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The Hedgehog, the Fox, and the Magister's Pox: Mending the Gap Between Science and the Humanities Hardcover

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Product Details

  • Hardcover: 288 pages
  • Publisher: Harmony; 1 edition (April 8, 2003)
  • Language: English
  • ISBN-10: 0609601407
  • ISBN-13: 978-0609601402
  • Product Dimensions: 9.5 x 6.4 x 1 inches
  • Shipping Weight: 1.3 pounds
  • Average Customer Review: 3.1 out of 5 stars  See all reviews (11 customer reviews)
  • Amazon Best Sellers Rank: #727,195 in Books (See Top 100 in Books)

Editorial Reviews Review

Though this final book is not the most accessible of Stephen Jay Gould's meditations on science and culture, it is a complex and revealing look at one of the late paleontologist's great passions: the unity of human endeavor. The titular hedgehog and fox refer to the classic dichotomy of persistence opposed to agility of thought, which Gould uses as a backbone in comparing, contrasting, and balancing science and the humanities. Unlike many scientists, he does not consider humanities (nor religion) to be inferior to his discipline. Drawing liberally from Renaissance and Scientific Revolution sources, Gould shows that the perceived differences in the two cultures are mostly false. Readers of E.O. Wilson's Consilience will find many similarities here, though Gould emphatically rejects Wilson's conclusion that reductionism is an appropriate way to unite the two cultures and offers examples of when such an approach might fail.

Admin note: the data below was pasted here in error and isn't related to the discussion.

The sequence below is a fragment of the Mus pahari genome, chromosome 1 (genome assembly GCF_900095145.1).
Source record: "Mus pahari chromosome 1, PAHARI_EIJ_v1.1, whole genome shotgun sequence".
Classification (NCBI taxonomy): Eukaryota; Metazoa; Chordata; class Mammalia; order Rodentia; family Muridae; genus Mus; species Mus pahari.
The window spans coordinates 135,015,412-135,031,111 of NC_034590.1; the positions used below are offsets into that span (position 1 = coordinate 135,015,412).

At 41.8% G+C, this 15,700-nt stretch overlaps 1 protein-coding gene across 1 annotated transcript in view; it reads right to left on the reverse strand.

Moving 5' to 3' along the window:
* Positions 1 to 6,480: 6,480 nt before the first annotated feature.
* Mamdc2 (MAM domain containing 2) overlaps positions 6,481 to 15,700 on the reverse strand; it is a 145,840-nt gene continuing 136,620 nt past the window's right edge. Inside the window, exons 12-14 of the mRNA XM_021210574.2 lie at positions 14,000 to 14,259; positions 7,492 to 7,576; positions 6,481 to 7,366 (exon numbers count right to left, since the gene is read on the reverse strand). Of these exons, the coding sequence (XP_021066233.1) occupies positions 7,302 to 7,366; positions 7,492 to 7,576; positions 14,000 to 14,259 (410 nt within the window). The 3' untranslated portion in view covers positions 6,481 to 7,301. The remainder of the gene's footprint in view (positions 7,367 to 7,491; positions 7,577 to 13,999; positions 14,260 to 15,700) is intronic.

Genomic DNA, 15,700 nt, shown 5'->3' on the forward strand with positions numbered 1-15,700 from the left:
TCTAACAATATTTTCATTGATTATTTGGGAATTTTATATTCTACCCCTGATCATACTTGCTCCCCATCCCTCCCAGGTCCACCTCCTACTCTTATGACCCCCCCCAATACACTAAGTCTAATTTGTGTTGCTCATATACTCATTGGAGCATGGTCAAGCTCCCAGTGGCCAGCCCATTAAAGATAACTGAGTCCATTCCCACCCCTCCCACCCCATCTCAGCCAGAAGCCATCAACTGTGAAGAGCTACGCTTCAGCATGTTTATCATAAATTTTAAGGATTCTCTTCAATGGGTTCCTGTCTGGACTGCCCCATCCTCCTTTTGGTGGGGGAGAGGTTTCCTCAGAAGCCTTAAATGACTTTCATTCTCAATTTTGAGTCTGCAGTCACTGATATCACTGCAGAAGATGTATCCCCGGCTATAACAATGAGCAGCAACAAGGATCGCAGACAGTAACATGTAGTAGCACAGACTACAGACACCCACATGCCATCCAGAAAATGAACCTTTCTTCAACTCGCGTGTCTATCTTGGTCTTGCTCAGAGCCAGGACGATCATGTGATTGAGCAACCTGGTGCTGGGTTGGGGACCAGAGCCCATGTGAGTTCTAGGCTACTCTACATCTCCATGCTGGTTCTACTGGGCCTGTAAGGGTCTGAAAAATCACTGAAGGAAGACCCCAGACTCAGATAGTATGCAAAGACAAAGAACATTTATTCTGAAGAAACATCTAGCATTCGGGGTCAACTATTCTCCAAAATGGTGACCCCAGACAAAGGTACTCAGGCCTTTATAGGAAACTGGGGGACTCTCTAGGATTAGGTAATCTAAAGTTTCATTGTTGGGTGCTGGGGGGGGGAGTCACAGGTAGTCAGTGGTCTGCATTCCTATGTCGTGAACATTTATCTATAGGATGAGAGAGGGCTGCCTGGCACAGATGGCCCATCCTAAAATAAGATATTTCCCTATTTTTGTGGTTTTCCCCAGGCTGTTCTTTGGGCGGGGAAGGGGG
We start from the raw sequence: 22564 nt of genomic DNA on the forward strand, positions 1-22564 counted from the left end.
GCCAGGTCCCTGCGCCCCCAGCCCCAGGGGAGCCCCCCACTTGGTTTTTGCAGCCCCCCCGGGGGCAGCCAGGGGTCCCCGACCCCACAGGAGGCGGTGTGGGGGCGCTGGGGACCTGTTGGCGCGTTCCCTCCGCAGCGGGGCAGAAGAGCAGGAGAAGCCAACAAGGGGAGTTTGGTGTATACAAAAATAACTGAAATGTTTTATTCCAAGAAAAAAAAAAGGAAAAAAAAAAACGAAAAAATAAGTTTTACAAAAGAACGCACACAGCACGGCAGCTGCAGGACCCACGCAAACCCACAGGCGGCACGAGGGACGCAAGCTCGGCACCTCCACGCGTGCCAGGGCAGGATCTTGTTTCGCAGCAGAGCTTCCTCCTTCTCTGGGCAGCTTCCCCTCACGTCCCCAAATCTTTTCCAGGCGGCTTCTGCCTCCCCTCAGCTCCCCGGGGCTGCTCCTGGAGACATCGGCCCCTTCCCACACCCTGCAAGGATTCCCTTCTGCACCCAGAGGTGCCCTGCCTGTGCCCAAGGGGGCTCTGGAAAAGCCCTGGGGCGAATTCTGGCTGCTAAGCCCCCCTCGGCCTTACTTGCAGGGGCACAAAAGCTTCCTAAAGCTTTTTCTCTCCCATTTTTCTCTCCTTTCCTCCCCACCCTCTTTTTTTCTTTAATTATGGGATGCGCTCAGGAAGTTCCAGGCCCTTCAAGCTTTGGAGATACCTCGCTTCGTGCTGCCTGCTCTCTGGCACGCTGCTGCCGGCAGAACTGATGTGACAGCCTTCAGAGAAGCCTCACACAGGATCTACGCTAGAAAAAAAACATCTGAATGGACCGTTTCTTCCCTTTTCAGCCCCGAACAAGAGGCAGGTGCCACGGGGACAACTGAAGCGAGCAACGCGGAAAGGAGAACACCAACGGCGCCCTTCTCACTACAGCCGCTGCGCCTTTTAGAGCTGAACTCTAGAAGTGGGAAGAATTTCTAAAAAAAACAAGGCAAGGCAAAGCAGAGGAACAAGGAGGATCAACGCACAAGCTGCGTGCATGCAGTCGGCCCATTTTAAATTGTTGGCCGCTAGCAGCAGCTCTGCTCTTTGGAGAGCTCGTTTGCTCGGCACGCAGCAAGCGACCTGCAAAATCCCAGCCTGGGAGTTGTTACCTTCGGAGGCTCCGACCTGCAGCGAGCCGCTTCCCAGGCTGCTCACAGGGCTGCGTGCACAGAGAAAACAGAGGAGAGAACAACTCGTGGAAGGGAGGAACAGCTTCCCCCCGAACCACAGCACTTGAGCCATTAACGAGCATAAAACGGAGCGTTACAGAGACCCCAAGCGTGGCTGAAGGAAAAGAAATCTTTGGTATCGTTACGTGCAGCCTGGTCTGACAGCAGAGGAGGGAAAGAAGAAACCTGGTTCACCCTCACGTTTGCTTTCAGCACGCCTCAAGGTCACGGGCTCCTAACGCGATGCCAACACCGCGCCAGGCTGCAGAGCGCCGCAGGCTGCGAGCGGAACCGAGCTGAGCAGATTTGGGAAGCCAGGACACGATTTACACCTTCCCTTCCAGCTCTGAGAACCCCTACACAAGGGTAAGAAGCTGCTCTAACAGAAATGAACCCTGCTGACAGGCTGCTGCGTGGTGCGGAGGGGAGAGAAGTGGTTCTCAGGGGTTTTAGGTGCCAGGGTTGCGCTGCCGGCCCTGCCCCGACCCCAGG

If we discover that a majority of human cultures have favored infanticide under certain conditions, and that such a practice arose for good Darwinian reasons, shall we then claim that we have resolved the question of the rightness of such a practice with a "yea"?

This volume is presented by its editor almost unchanged from the manuscript Gould had finished shortly before his death. The result is a book with such unedited detail that its dense blend of history and philosophy is at times overwhelmingly difficult. Nevertheless, Gould's deeply held conviction that human understanding comes from all our cultural efforts shines through. --Therese Littleton

From Publishers Weekly